I’m back at home visiting family and friends this weekend. This morning, I went for a run with one of my running idols, H. Over the last two years or so, H has transformed from normal post-college lazy human being to world-conquering running superhero. She ran her first marathon a few months ago, and she is the person I go to to ask questions/whine about running.
H lives in another part of the country, so it was great to be able to meet up with her for a run while we were both home. Right now she is recovering from her marathon and working on her running form. She had a ‘form analysis’ done by a physical therapist, and she is working on correcting some things- namely her posture and her stride. She runs with a metronome-like app- it ticks out a beat which she is supposed to match her steps to.
We did run/walk intervals, which I have never tried before. Basically we ran for a minute then walked for 30 seconds, for 6.5 miles. While it was nice to take regular breaks, I got a little hangry towards the end. Basically whenever we stopped to walk I wanted a hot dog. Actually the whole time I just wanted a hot dog.
Our run took us through town, and we ran by our old high school. We decided to take a lap around the track for old times sake. H and I both ran track throughout high-school. We were sprinters- H specialized in hurdles, while I ran the 100/200/4×100 short sprints. As we were doing our lap, and watching the high-schoolers practice, we remembered the great divide between the sprinters and the “long distance” runners on our team.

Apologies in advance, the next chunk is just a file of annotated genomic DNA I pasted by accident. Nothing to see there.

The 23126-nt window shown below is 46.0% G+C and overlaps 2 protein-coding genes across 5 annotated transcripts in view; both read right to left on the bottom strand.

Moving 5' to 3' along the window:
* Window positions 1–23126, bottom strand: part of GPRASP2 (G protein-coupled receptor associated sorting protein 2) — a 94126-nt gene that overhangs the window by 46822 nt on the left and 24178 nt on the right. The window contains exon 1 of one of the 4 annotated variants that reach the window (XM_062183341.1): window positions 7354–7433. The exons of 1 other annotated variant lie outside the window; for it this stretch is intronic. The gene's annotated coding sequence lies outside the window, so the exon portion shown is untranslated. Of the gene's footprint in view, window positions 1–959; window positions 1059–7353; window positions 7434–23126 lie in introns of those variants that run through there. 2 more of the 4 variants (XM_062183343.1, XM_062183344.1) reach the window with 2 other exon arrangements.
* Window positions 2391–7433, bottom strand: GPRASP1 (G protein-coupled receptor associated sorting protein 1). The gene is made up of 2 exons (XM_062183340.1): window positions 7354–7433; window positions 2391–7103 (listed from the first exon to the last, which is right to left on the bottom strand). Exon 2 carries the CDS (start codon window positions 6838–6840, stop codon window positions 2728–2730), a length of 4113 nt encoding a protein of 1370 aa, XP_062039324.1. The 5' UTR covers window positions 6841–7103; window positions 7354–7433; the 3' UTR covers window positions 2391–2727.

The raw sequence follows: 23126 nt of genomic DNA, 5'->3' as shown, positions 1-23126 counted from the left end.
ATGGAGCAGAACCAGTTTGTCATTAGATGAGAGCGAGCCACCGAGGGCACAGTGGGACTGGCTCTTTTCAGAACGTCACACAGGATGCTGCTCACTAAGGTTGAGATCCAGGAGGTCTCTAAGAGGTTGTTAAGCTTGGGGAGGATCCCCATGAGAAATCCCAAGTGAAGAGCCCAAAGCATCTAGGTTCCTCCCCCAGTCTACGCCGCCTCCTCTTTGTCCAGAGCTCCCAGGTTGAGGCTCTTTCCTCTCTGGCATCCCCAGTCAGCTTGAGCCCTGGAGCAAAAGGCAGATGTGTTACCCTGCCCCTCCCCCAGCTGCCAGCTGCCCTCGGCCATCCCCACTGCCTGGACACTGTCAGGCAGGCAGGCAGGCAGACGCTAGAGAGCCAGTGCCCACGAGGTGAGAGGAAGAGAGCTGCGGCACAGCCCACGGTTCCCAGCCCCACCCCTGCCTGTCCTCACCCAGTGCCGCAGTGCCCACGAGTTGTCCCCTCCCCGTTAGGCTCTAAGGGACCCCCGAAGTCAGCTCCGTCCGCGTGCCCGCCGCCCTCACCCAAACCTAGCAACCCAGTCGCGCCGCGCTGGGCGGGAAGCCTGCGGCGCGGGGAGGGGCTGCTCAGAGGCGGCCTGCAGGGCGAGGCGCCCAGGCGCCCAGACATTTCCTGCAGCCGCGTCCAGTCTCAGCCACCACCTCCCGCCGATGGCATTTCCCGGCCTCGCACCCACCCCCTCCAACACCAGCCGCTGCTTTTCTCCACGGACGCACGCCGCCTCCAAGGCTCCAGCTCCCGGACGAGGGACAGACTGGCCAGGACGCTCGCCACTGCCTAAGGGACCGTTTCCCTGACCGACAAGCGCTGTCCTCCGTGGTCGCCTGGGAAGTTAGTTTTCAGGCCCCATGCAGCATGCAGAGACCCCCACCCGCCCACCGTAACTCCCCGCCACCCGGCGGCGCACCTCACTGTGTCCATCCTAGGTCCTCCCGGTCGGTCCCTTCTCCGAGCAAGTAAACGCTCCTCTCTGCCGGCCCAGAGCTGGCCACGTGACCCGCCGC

At the time, despite the fact that we were running 20+ sprint reps during workouts 6 days a week, we saw ourselves strictly as short distance runners. Sometimes we would do a 1-mile warmup with the whole team, and we thought that distance was SOOO LONG. If you had asked High School Me to run two miles, I would have whined like crazy. I didn’t think I was capable of running distance, and I was not interested in trying.
I kept this mindset throughout my college years and beyond. When I first started running regularly about three years ago, I was majorly intimidated by the prospect of running multiple miles. I remember being so amazed the first time I ran THREE WHOLE MILES! It was a revelation that I had that kind of distance in me, even when I was relatively out of shape.
I guess I’m kind of trying to tell you where I’ve come from, and why running a marathon is such a stretch for me. It’s something I spent most of my life believing was for super-elite long distance runners, a category which I would never have put myself in. 26.2 miles still sounds daunting to me – every time I say it I just think “THAT IS TWICE AS FAR AS I HAVE EVER RUN”.
This story has a happy ending. After our 6.5 mile run/walk, I dropped H off at the hotel she was staying at, and decided to step in to take a peek at the breakfast situation. Long story short: I ate half of the food on the buffet. I don’t mean I tried half of the things, I mean I ate half of the total quantity. There were even hotdog-like sausages. It was amazing.